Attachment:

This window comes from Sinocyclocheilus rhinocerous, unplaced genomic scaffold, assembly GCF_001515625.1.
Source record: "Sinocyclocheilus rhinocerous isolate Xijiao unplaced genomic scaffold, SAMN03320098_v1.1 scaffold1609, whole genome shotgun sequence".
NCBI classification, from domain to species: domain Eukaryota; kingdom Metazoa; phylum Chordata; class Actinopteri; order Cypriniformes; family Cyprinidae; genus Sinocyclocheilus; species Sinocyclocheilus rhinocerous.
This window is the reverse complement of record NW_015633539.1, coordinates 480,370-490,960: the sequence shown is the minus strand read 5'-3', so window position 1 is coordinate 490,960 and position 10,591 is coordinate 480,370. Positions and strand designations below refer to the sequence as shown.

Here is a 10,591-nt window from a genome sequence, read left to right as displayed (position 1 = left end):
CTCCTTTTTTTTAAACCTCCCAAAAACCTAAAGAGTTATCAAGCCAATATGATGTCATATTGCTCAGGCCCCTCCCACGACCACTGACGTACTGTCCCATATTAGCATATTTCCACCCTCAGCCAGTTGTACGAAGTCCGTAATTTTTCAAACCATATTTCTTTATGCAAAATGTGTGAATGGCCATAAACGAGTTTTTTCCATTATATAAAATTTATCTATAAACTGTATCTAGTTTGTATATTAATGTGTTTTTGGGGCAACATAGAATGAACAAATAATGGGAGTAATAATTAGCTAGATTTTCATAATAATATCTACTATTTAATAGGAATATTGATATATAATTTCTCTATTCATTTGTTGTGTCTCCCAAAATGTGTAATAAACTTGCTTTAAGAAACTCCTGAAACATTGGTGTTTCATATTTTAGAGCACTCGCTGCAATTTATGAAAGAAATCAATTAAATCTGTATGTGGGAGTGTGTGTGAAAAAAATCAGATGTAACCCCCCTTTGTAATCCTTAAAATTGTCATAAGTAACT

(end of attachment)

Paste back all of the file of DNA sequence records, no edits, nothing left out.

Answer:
This window comes from Sinocyclocheilus rhinocerous, unplaced genomic scaffold, assembly GCF_001515625.1.
Source record: "Sinocyclocheilus rhinocerous isolate Xijiao unplaced genomic scaffold, SAMN03320098_v1.1 scaffold1609, whole genome shotgun sequence".
NCBI classification, from domain to species: domain Eukaryota; kingdom Metazoa; phylum Chordata; class Actinopteri; order Cypriniformes; family Cyprinidae; genus Sinocyclocheilus; species Sinocyclocheilus rhinocerous.
This window is the reverse complement of record NW_015633539.1, coordinates 480,370-490,960: the sequence shown is the minus strand read 5'-3', so window position 1 is coordinate 490,960 and position 10,591 is coordinate 480,370. Positions and strand designations below refer to the sequence as shown.

Here is a 10,591-nt window from a genome sequence, read left to right as displayed (position 1 = left end):
CTCCTTTTTTTTAAACCTCCCAAAAACCTAAAGAGTTATCAAGCCAATATGATGTCATATTGCTCAGGCCCCTCCCACGACCACTGACGTACTGTCCCATATTAGCATATTTCCACCCTCAGCCAGTTGTACGAAGTCCGTAATTTTTCAAACCATATTTCTTTATGCAAAATGTGTGAATGGCCATAAACGAGTTTTTTCCATTATATAAAATTTATCTATAAACTGTATCTAGTTTGTATATTAATGTGTTTTTGGGGCAACATAGAATGAACAAATAATGGGAGTAATAATTAGCTAGATTTTCATAATAATATCTACTATTTAATAGGAATATTGATATATAATTTCTCTATTCATTTGTTGTGTCTCCCAAAATGTGTAATAAACTTGCTTTAAGAAACTCCTGAAACATTGGTGTTTCATATTTTAGAGCACTCGCTGCAATTTATGAAAGAAATCAATTAAATCTGTATGTGGGAGTGTGTGTGAAAAAAATCAGATGTAACCCCCCTTTGTAATCCTTAAAATTGTCATAAGTAACT